Because today is Yom HaShoah…Holocaust Remembrance Day, I’m taking the liberty of sharing a few flash fictions I’ve written. These are only four out of many I’ve written concerning the subject. It’s not much, but it is my way of keeping the voices of the past alive. Like many Jewish people, I had relatives who perished under the Nazis. However I never knew their names or their faces. My mother told me my grandfather, who came here to escape the pogroms in Eastern Europe at the turn of the 20th century, had been trying to help some of his relatives escape Hitler. Sadly, communications ceased. For those I never knew, I write these stories as tribute. May we never forget.
THE DAY THE MUSIC DIED
Katya played Chopin’s “Berceuse” on the imaginary piano in her coat pocket with trembling fingers. She tried to keep pace on the frozen path.
Without success, she tried to block out the image of her father, the cantor, lying in the street, his magnificent voice forever stilled. Latvia’s November wind whipped through her.
She remembered when Professor Philipp at the conservatory in Paris proclaimed, “Katya Abramis, you have an exquisite talent.”
A drunken soldier ripped an infant from a young mother’s arms and shot him. She dropped to her knees only to suffer the same fate as her son. The snow turned red beneath them.
“Shoes in this pile, clothes in that.”
Katya obeyed. What choice did she have?
Standing naked at the edge of a deep pit, Katya pictured her beloved synagogue and heard Papa sing “Lord of the World, Who was, Who is, Who is to come.”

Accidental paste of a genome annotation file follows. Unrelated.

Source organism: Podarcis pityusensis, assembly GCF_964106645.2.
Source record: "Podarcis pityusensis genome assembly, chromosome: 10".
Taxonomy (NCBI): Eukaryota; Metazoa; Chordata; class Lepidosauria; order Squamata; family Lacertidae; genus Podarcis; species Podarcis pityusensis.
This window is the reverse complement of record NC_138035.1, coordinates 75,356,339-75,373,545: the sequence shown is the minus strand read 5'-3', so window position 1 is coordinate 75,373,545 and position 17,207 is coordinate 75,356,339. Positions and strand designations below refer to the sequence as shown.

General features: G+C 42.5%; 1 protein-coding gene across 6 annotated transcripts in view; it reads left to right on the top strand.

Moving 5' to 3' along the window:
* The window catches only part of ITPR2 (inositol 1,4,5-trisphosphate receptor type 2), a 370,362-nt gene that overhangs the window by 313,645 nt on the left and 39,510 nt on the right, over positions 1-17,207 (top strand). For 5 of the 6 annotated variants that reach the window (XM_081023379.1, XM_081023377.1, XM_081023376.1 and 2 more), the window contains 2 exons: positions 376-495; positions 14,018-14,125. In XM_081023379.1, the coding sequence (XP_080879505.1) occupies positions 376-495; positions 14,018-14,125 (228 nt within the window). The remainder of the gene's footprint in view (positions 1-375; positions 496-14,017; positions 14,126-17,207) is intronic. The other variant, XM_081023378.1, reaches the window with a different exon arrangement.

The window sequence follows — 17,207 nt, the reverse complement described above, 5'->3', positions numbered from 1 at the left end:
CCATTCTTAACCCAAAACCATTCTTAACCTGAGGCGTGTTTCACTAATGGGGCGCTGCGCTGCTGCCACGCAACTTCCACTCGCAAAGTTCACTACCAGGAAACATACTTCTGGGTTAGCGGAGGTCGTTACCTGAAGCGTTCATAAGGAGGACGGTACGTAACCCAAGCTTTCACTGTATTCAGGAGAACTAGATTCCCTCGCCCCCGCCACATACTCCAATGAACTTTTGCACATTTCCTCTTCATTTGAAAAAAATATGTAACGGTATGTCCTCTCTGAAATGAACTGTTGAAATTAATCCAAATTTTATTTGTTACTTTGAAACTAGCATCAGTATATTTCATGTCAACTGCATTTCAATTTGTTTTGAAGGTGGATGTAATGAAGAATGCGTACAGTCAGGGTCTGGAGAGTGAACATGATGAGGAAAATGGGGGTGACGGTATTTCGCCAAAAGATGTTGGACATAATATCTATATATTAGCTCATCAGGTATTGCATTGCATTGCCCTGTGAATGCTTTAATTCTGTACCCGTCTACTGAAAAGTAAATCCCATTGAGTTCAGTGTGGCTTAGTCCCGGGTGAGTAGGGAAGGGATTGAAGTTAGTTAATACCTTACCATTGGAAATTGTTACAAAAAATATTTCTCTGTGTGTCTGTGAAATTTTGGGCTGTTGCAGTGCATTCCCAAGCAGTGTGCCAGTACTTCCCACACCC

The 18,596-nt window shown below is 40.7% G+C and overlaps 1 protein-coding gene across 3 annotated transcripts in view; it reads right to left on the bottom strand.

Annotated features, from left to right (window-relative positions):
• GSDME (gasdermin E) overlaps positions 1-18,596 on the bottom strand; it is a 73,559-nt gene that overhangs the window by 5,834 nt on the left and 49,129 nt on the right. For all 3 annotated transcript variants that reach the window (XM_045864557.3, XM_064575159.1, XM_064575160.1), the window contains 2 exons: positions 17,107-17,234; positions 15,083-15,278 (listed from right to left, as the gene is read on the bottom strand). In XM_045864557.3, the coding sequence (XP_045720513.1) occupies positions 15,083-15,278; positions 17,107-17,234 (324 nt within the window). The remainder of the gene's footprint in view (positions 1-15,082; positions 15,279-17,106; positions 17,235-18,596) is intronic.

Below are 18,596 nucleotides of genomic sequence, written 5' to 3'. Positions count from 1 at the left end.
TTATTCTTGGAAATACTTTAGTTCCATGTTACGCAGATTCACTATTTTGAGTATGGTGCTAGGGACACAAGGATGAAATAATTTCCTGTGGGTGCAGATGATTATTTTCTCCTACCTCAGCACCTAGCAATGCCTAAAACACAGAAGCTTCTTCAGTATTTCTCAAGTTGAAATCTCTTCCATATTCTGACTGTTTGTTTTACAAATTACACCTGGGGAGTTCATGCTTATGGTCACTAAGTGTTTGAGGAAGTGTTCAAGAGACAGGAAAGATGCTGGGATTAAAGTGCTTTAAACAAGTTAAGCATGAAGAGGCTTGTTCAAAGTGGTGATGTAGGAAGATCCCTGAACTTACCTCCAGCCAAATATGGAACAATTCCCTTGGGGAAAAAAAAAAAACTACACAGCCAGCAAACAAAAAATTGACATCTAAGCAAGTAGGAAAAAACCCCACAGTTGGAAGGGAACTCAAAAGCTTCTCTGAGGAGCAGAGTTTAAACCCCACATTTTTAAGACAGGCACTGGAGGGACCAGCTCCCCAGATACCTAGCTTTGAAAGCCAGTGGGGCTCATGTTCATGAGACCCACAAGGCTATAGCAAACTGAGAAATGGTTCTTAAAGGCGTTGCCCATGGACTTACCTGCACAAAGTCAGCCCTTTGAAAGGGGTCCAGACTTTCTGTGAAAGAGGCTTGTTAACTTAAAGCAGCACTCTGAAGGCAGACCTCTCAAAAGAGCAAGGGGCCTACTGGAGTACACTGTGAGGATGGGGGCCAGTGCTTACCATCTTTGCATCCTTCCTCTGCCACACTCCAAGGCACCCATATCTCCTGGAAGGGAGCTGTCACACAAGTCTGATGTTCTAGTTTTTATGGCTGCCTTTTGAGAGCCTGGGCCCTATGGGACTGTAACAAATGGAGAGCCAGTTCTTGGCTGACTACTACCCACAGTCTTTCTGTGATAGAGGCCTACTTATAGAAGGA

There is little on the internet about Cantor Abram Abramis or his daughter Katya, renowned pianist of her time. Both perished in the 1941 Massacre in Riga. CLICK HERE for my source.
COMMISSION NUMBER 3
Trina wasn’t forced to wear a yellow star like her friend Hanna, but she was ostracized by the other children who called her schwarz schimpanse.
One day a uniformed woman entered the classroom. “Trina Azikiwe, I’m here to take you to the doctor.
“I’m not sick.”
The officer dealt Trina’s cheek a stinging blow. “Silence, Rheinlandbastard!”
Trina would never forget the cruel procedure that rendered her forever childless or the doctor’s admonition. “Never have sexual relations with good Germans.”
Good Germans? There were none better than her golden-haired mother and handsome bronze father who perished for their ‘sin’ in Dachau.
“Where’s Nadine?” I stamped my foot with childish impatience.
“The Juif doesn’t live here anymore.” The man hissed through pinched lips.
“Because of the Bosche?”
“No more questions.” The door slammed and he shouted from the other side. “Go away!”
Seventy years later sunlight flickers on ocean waves at Saint-Marc. I walk along the deserted beach where Nadine and I gathered seashells and dreams.
“Martine, swim with me.”
Shielding my eyes, I search the rippling waters. Nadine beckons. I’m warmed by her smile…and the twelve-year-old girl who choked her last in Auschwitz’s Zyklon-B showers lives forever in my heart.
In 1969 my mother packed me off to my aunt and uncle’s dairy farm in Wisconsin.
“But Mom, Uncle Otto’s weird. That eyepatch and those scars—ick.”
One night he took my Jefferson Airplane record from the stereo and replaced it with his own 45.
“You tink das ist protest music?”
“‘It don’t mean a thing if it ain’t got that swing,’” He sang. “The SS ransacked our nightclub, but I danced all the way to Buchenwald.”
Uncle Otto taught me more than the jitterbug that summer.
At his funeral last year I saluted my favorite uncle with, “Swing Heil!”
To those all who perished in the Holocaust, the heroes and the victims, I salute you! May your memories be a blessing.